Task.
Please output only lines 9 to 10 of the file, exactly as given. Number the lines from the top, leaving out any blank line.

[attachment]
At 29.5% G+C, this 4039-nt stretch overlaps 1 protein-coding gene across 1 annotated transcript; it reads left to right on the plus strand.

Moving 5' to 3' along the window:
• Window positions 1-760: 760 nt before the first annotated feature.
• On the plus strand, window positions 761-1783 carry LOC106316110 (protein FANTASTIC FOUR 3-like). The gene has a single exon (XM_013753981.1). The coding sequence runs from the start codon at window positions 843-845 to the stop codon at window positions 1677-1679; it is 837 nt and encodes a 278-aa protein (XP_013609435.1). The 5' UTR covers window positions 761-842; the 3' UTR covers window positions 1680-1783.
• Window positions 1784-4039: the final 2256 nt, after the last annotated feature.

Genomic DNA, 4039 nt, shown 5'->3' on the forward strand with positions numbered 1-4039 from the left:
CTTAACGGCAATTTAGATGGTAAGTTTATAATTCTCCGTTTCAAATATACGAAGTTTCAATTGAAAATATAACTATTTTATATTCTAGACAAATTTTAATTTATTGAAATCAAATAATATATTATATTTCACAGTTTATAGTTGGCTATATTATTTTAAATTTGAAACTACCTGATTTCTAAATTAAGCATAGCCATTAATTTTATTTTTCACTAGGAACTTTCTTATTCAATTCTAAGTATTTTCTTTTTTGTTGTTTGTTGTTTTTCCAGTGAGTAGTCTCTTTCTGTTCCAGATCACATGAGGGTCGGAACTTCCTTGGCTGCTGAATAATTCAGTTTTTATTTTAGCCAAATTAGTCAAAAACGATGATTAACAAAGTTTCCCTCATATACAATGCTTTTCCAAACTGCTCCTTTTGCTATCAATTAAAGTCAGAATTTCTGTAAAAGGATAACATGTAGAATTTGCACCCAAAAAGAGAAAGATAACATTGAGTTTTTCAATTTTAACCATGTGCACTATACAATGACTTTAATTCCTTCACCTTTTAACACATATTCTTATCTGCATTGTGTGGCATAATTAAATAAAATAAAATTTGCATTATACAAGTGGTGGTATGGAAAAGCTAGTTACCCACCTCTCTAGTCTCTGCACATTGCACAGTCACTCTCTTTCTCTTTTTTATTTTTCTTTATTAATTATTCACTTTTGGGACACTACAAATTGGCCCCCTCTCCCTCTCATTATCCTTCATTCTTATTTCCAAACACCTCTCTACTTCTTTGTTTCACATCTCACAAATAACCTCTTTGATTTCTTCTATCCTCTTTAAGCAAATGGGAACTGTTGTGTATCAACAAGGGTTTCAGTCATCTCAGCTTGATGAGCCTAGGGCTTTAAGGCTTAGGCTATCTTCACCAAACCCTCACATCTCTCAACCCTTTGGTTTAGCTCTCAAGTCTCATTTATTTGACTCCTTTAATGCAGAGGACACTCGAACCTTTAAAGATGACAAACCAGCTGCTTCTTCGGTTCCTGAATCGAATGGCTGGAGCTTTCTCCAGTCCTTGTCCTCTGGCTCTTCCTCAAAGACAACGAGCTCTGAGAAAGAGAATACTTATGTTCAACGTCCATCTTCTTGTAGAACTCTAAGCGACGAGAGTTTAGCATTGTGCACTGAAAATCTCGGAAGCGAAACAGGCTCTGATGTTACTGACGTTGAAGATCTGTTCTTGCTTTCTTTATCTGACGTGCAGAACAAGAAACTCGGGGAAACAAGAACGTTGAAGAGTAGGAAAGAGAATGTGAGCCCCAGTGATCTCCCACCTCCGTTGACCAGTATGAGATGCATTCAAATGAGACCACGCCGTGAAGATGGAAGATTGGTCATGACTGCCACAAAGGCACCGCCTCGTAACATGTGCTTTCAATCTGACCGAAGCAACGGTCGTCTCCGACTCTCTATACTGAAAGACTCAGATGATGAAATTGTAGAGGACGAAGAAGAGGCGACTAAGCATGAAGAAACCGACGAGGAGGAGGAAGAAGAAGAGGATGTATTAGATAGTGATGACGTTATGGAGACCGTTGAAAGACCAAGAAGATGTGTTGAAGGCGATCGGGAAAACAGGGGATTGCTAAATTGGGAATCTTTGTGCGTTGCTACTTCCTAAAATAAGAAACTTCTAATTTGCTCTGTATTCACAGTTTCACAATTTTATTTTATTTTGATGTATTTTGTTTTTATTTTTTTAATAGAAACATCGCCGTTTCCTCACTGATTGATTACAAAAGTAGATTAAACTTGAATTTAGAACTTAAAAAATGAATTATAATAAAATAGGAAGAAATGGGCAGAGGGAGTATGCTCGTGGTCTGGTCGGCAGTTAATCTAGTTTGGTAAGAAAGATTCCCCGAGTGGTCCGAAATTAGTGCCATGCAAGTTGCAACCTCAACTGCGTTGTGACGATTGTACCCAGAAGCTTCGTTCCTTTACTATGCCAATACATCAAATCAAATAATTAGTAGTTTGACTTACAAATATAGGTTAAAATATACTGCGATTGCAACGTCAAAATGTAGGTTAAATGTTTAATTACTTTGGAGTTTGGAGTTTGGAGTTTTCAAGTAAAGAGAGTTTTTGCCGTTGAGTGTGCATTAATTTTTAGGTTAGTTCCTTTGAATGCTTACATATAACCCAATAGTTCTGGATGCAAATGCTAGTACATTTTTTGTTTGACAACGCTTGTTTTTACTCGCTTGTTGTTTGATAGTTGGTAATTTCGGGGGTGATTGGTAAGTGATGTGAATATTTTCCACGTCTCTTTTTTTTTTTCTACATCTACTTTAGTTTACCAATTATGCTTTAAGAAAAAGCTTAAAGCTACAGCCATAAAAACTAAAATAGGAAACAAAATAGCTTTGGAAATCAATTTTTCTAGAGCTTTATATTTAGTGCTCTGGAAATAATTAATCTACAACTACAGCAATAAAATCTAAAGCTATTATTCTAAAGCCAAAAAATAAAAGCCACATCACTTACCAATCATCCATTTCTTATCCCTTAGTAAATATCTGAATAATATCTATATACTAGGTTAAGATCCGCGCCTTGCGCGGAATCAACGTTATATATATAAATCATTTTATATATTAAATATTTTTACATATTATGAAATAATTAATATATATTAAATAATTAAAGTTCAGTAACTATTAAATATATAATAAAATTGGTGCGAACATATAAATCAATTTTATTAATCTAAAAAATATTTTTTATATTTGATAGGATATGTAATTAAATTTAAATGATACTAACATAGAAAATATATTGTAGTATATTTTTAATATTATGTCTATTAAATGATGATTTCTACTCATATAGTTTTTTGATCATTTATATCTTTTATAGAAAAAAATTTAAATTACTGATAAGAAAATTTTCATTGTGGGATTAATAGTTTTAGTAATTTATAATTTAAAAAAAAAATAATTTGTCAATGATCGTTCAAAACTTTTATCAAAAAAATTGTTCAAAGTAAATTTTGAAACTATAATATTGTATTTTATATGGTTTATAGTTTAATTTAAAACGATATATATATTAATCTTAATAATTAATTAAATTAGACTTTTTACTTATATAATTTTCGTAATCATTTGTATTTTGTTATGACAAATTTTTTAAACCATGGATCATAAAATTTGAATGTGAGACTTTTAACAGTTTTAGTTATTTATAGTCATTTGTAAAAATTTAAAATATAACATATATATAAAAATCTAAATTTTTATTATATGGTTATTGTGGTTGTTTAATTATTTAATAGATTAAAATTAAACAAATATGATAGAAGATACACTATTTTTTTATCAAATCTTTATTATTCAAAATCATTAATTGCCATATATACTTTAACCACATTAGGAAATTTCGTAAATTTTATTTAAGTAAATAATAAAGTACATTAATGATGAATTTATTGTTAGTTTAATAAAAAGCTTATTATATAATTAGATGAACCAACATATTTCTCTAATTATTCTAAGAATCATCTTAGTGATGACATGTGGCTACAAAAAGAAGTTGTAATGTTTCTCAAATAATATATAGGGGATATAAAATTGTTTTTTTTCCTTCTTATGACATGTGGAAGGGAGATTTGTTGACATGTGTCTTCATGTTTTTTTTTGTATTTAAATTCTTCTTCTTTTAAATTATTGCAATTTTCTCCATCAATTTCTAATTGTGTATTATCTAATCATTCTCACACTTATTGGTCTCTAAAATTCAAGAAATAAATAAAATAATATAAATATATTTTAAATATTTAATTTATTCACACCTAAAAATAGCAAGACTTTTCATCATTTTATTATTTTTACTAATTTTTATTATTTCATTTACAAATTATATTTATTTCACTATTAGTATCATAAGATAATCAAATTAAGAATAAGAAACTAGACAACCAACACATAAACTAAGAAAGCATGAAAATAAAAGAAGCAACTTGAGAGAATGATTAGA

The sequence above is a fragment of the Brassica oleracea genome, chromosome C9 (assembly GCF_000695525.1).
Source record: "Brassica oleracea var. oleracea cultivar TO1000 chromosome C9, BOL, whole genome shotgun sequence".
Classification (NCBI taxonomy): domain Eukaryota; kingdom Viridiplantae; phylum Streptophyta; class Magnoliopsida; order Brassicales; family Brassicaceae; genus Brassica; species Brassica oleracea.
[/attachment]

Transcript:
Source record: "Brassica oleracea var. oleracea cultivar TO1000 chromosome C9, BOL, whole genome shotgun sequence".
Classification (NCBI taxonomy): domain Eukaryota; kingdom Viridiplantae; phylum Streptophyta; class Magnoliopsida; order Brassicales; family Brassicaceae; genus Brassica; species Brassica oleracea.